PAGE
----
I am pleased (mostly) to report the “impossible” has happened.  Support for SPD has risen 10 percentage points in two weeks.

Hermann Binkert, head of the Insa polling agency, stated “I would have said it was impossible to improve your ratings by 10 percentage points in 14 days. But that’s what’s happened.”

The Financial Times reports “Phenomenal” Result Raises Prospect of Election Defeat for Chancellor.

The rise in support [for SPD], two weeks after Martin Schulz was picked as the SPD’s leader, increases the uncertainty in the run-up to the September Bundestag election and raises the possibility that Ms Merkel — once seemingly invulnerable — might even be defeated in her bid for a fourth term in office.

“This is phenomenal,” said Hermann Binkert, head of the Insa agency, which published its results on Monday. “I would have said it was impossible to improve your ratings by 10 percentage points in 14 days. But that’s what’s happened.”

According to Insa, support for the SPD has risen from 21 per cent two weeks ago, just before the former European Parliament president took over as party leader, to 31 per cent. The party has grabbed support from Ms Merkel’s Christian Democrat/Christian Socialist bloc, which is down from 32.5 per cent to 30 per cent, and from smaller parties, including the anti-immigration Alternative for Germany (AfD).

Mr Binkert suggested Mr Schulz’s rise was no flash in the pan and that voters had been showing their frustrations with Ms Merkel for two years. “It needed somebody to bring together those frustrations. Schulz has benefited,” he said. “He has made an emotional connection with the voters.”

More Impossibilities Coming Up?

The Financial Times added its own bit of silliness to the “impossibility” meme.

“Even coming first in September’s elections would not guarantee Mr Schulz power because the SPD would almost certainly lack an overall majority and have to seek coalition partners,” said Financial Times writer Stefan Wagstyl.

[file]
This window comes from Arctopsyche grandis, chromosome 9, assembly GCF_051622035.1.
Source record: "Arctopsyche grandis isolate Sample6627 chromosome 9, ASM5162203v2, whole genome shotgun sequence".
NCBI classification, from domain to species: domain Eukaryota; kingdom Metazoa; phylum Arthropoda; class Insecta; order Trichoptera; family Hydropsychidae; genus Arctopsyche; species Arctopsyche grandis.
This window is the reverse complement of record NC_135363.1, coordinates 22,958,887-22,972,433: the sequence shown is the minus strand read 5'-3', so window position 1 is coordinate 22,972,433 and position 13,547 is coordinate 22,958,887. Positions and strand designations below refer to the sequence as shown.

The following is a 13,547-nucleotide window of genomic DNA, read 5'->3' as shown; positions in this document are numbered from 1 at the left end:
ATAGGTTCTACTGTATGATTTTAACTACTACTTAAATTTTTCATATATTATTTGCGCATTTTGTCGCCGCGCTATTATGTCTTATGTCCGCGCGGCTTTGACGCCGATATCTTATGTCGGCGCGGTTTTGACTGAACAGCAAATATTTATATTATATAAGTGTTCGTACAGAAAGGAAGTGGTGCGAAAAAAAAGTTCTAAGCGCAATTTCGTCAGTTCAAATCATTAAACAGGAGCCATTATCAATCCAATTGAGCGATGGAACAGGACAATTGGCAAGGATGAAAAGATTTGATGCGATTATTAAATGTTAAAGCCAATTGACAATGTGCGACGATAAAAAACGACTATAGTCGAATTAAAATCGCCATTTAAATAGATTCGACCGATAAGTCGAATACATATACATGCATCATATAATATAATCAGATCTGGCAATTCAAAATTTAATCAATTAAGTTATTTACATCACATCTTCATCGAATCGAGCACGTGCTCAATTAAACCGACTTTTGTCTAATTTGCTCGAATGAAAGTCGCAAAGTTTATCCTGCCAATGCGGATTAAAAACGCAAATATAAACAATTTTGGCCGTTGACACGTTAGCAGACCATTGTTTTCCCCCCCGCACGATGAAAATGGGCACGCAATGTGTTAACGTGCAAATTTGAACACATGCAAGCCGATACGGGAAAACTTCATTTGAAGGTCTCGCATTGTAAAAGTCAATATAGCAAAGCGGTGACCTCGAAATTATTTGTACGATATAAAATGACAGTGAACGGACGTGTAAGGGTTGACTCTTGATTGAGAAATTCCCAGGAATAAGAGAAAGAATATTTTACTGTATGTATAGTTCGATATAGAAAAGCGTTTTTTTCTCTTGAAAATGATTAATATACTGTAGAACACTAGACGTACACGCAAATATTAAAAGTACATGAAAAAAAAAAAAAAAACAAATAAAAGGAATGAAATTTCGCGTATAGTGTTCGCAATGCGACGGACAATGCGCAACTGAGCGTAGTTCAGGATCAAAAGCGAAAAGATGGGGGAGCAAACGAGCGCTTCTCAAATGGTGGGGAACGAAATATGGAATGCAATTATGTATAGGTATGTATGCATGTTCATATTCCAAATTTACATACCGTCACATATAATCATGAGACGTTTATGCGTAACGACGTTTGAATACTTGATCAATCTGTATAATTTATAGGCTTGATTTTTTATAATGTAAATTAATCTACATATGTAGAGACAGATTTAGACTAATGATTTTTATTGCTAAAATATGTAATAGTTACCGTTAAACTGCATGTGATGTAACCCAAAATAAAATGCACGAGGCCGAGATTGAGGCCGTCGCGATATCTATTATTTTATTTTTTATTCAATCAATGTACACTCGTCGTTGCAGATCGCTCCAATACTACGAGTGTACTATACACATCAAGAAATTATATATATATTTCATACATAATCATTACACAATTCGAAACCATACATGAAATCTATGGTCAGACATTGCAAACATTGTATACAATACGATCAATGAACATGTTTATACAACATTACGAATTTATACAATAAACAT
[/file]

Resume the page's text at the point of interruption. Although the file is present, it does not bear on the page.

At least he did not say “impossible”. He left himself an out by merely stating “almost certainly”.

I beg to differ.

  1. Are we supposed to presume it’s a “near certainty” Schulz will not rise further?
  2. Is it a “near certainty” that Merkel can form a coalition even if CDU/CSU wins the most votes?

Merkel a Shoo-In?

I discussed the above  questions on February 3 in Merkel an Election Shoo-In? Nope, Think Again.

At that time CU/CSU had a 6 point lead. Now they have a 1 point deficit! Yet, people proclaim a “near certainty” that Merkel will again govern.


  1. SPD could win outright.
  2. SPD might insist Merkel step down as the price to pay for another grand coalition.
  3. SPD might be first to form a governing coalition.
  4. Merkel might be allowed one more year before agreeing to step aside in another Grand Coalition

It’s preposterous in light of Brexit in the UK, Trump winning in the US, the rise of Marine le Pen in France, and the Rise of Schulz in Germany to speak of “near certainties” for Merkel.

Postcard From Germany

I appreciate well thought out comments from readers. Reader 5-8-6 from Germany replied to Merkel an Election Shoo-In? Nope, Think Again with these comments:

Dear Mish,
I think it is positive that Martin Schulz is energizing the German elections, giving Merkel a run for her money. Still, he is an alternative only in name since he is advocating the same policies as Merkel: unswerving loyalty to the euro,  “rescues” for Greece at al, out-of-control immigration, expanding the EU machine, extending social benefits  to all and sundry, conflict with Russia, silly energy strategy, increasing taxes, you name it.
I believe the CDU will still emerge as the strongest party with Merkel forming a coalition government. Even if Schulz were to win – what difference would it make? Zilch. Frankly, we need Italy or France to pull the plug. Germany won’t do it. We cannot rid ourselves of this weird mix of idealism and stupidity.
 What Difference would it make? That’s the problem isn’t it?
I replied “I agree that Schulz is worse. But he doesn’t have the prestige or power of Merkel and is more likely to lead to EU disintegration.”
I do not care for le Pen in France, Geert Wilders in the Netherlands, or Schulz in Germany. They are are socialists at heart, Schulz openly so. However, I am also against a European nannycrat super-state supported by the political elite.
To that end, if Schulz wins,  it will be over a badly-splintered Germany, and an even more splintered EU. And of course, Merkel deserves punishment for her idiotic immigration policy.

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Mike  “Mish” Shedlock